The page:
Will The Next House Labor Committee Chairman Punt On Mine Safety?

Rep. John Kline (R-MN)

Back in April, an explosion at the Upper Big Branch mine in West Virginia killed 29 workers, in the deadliest mining disaster since the 1970’s. Prior to the explosion, the mine, which is owned by Massey Energy, was cited for thousands of safety violations, but took little corrective action.

Under the Obama administration, the Mine Safety and Health Administration (MSHA) — which did next to nothing under President George W. Bush — has been trying to build itself back up. In addition to taking a hard line with other Massey mines, the agency “has targeted 111 mines with high rates of safety violations, simplified the path to declare a ‘pattern of violations’ that allow MSHA to mete out stronger sanctions on troublesome mines and moved to ease a backlog of disputed violations that has tied up enforcement.”

But MSHA still lacks critical powers to shut down especially dangerous mines and to subpoena documents and witnesses during investigations. The late Sen. Robert Byrd (D-WV) wrote legislation addressing these concerns, but it has languished in Congress and, according to the Pittsburgh Post-Gazette, the incoming chairman of the House Labor Committee doesn’t feel any urgency to get it moving:

The bill passed out of the House Education and Labor Committee on a party line vote in July but never made it to the floor. Now with Republicans taking control of the House, it likely won’t get there in the new Congress. Rep. John Kline, R-Minn., the likely incoming chairman of the Education and Labor Committee, has said he wants to wait until the investigation into the Upper Big Branch explosion is complete before legislating.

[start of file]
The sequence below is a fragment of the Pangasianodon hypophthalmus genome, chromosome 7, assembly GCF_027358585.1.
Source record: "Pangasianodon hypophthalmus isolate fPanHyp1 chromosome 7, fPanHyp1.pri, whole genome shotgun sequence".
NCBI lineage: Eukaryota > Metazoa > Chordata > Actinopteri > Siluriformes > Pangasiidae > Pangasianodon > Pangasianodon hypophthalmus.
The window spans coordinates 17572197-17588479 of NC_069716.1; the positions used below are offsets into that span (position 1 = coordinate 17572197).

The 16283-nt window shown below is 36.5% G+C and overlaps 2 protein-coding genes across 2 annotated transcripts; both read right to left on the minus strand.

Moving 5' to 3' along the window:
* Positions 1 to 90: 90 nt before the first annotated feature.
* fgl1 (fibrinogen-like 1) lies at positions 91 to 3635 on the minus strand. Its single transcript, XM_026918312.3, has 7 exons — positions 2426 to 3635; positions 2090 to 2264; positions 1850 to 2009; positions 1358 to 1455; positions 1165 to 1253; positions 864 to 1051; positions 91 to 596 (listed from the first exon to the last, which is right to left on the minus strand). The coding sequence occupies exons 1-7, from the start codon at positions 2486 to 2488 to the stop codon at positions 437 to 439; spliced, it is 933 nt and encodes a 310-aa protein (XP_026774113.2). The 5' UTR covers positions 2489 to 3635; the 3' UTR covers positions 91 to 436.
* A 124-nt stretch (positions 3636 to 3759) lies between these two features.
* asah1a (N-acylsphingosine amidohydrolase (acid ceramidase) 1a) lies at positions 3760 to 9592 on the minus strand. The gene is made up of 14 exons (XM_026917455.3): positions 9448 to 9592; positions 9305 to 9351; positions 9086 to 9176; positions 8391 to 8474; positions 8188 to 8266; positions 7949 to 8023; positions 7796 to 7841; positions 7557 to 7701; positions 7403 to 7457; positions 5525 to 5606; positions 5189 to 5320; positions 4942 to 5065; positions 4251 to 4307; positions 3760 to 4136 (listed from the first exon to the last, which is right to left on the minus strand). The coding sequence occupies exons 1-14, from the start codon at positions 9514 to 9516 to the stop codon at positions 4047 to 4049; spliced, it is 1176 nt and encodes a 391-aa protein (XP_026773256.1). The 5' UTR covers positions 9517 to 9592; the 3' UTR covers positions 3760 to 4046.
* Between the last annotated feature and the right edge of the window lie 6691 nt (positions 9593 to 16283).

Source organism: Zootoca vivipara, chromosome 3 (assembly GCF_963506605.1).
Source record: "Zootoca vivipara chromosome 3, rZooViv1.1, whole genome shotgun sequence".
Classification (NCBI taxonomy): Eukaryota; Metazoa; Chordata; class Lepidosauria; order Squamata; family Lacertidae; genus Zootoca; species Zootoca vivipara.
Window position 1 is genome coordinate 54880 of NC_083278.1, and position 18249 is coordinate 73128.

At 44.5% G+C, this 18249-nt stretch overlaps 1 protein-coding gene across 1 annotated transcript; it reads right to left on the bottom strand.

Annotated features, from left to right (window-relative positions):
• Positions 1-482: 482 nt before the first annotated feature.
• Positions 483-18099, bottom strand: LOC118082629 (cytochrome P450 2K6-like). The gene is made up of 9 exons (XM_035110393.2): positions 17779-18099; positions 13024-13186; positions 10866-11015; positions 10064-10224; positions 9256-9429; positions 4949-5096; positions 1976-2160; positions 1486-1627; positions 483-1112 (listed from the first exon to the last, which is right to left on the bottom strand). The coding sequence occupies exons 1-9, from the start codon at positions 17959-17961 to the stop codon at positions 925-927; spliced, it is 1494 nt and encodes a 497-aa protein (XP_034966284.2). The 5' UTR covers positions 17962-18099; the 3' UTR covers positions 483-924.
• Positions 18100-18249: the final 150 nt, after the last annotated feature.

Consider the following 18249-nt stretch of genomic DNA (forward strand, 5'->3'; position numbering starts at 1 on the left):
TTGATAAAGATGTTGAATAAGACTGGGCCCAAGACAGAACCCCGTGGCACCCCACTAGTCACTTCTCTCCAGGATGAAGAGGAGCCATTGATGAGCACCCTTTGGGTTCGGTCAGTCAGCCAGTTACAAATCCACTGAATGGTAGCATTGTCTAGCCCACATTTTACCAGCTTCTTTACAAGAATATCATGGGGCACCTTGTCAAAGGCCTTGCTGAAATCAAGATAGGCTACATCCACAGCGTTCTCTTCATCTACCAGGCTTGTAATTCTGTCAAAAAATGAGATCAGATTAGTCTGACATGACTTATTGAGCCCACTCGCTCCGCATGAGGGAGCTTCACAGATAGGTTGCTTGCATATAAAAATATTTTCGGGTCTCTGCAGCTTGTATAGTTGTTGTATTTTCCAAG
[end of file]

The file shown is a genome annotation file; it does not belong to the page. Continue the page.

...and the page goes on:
Punting on mine safety would make sense for Kline, as he has shown little but contempt for workers during his time in the House. He has voted against minimum wages increases three times, and is a top advocate of the anti-union Secret Ballot Protection Act. When the House Labor Committee held a hearing on the Upper Big Branch disaster, Kline couldn’t even be bothered to show up.

Even if the bill somehow made it out of the House, it would run into the buzzsaw of the Senate, where new members like Sen.-elect Rand Paul (R-KY) don’t believe in any mine safety regulations at all. According to Paul’s theory, mine safety rules will just magically appear, because if they don’t, “no one will apply for those jobs.”

The resurgence of the Labor Department (including MSHA) and its commitment to enforcing labor law has been one of the great successes of the Obama administration. Giving MSHA the tools to do its work effectively is critical, but it seems that such a step may no longer in the cards.